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Age-period-cohort analysis of liver cancer mortality in Koreaopen access

Authors
Park JihwanJee Yon Ho
Issue Date
Jan-2016
Publisher
Asian Pacific Organization for Cancer Prevention
Keywords
Age; Birth cohort; Korea; Liver cancer; Mortality; Time period; Trends
Citation
Asian Pacific Journal of Cancer Prevention, v.16, no.18, pp 8589 - 8594
Pages
6
Journal Title
Asian Pacific Journal of Cancer Prevention
Volume
16
Number
18
Start Page
8589
End Page
8594
URI
https://scholarworks.sookmyung.ac.kr/handle/2020.sw.sookmyung/9959
DOI
10.7314/APJCP.2015.16.18.8589
ISSN
1513-7368
Abstract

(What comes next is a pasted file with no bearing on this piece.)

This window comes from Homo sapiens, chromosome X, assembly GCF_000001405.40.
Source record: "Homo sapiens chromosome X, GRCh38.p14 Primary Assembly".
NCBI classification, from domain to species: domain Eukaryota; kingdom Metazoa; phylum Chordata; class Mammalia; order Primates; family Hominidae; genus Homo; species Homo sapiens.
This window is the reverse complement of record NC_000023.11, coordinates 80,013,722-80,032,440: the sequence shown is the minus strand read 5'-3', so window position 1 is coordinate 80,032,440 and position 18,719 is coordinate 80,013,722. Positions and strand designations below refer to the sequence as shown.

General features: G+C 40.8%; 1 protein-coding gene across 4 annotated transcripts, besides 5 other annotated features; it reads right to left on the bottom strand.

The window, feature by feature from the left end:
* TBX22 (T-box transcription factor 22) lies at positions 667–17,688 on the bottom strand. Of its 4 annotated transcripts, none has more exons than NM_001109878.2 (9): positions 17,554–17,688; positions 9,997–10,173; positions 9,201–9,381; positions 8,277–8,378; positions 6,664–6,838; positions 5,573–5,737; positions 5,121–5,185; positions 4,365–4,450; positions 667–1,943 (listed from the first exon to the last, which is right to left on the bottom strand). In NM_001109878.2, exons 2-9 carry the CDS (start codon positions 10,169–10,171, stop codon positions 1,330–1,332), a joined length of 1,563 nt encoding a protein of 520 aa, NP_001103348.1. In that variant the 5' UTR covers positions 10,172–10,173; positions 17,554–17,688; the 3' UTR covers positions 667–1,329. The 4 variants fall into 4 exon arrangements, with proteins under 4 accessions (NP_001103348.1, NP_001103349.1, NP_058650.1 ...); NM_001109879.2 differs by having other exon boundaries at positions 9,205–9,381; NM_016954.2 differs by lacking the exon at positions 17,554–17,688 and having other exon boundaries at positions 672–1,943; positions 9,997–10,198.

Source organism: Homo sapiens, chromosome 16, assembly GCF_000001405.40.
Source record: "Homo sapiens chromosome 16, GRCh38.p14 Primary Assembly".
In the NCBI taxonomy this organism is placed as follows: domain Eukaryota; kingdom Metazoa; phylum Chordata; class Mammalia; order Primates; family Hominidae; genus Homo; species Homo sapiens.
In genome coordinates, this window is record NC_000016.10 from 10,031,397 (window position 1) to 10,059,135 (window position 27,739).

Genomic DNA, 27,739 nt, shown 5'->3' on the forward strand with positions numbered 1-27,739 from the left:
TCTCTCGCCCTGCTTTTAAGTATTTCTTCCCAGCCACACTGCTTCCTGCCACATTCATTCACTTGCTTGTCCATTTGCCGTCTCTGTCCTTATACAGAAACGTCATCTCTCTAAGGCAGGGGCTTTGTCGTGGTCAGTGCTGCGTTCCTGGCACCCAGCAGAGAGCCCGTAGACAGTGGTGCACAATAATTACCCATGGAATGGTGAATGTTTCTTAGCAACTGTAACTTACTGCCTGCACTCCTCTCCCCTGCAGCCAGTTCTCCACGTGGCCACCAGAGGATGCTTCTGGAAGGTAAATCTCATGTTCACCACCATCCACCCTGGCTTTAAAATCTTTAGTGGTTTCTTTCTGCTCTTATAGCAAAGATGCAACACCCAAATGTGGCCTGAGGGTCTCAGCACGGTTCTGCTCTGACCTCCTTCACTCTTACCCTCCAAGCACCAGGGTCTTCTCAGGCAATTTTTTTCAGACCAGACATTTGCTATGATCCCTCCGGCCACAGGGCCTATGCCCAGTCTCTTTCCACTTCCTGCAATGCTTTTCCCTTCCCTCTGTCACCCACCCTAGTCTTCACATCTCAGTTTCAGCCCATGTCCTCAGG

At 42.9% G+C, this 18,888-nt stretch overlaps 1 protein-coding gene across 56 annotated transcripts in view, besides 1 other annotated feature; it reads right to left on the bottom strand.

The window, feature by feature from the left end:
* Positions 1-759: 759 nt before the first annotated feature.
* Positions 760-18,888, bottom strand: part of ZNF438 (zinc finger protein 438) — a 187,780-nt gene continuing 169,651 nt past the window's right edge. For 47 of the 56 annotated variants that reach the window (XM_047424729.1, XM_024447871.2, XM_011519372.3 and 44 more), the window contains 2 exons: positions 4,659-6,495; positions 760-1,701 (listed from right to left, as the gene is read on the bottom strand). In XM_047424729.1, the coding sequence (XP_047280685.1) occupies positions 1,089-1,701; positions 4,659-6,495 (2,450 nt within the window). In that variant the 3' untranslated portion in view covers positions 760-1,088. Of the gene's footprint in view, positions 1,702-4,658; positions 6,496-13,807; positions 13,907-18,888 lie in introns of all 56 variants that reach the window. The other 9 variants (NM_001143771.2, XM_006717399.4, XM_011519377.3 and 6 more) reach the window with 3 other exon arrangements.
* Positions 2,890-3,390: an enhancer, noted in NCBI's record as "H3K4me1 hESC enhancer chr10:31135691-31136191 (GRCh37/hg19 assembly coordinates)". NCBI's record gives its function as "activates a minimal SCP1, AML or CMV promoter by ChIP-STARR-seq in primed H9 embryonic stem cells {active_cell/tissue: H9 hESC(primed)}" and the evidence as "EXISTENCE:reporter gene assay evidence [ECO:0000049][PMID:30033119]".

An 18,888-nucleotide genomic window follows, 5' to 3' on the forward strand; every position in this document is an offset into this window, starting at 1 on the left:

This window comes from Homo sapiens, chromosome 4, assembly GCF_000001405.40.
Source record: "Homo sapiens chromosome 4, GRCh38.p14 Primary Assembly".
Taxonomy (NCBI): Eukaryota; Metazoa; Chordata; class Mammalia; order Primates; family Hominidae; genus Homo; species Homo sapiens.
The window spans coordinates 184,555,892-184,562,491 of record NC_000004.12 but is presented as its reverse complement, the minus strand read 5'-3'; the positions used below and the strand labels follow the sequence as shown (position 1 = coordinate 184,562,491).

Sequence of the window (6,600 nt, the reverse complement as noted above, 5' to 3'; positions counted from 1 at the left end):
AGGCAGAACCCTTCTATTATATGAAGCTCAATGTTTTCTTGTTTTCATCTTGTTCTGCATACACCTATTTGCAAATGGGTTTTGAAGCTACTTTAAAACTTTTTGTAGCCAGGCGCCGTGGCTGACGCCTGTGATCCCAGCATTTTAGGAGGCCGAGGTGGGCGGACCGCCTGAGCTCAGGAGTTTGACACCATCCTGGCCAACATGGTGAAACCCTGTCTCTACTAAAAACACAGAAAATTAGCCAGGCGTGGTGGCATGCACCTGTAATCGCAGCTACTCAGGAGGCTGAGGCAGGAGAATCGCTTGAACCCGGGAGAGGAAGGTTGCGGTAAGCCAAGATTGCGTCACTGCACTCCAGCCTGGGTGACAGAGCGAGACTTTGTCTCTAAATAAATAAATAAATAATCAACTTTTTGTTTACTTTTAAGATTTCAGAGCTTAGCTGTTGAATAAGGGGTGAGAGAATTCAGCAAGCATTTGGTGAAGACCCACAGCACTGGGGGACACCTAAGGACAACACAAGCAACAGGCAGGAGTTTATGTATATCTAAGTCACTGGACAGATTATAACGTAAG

Background: Liver cancer is one of the most common causes of death in the world. In Korea, hepatitis B virus (HBV) is a major risk factor for liver cancer but infection rates have been declining since the implementation of the national vaccination program. In this study, we examined the secular trends in liver cancer mortality to distinguish the effects of age, time period, and birth cohort. Materials and Methods: Data for the annual number of liver cancer deaths in Korean adults (30 years and older) were obtained from the Korean Statistical Information Service for the period from 1984-2013. Joinpoint regression analysis was used to study the shapes of and to detect the changes in mortality trends. Also, an age-period-cohort model was designed to study the effect of each age, period, and birth cohort on liver cancer mortality. Results: For both men and women, the age-standardized mortality rate for liver cancer increased from 1984 to 1993 and decreased thereafter. The highest liver cancer mortality rate has shifted to an older age group in recent years. Within the same birth cohort group, the mortality rate of older age groups has been higher than in the younger age groups. Age-period-cohort analysis showed an association with a high mortality rate in the older age group and in recent years, whereas a decreasing mortality rate were observed in the younger birth cohort. Conclusions: This study confirmed a decreasing trend in liver cancer mortality among Korean men and women after 1993. The trends in mortality rate may be mainly attributed to cohort effects.
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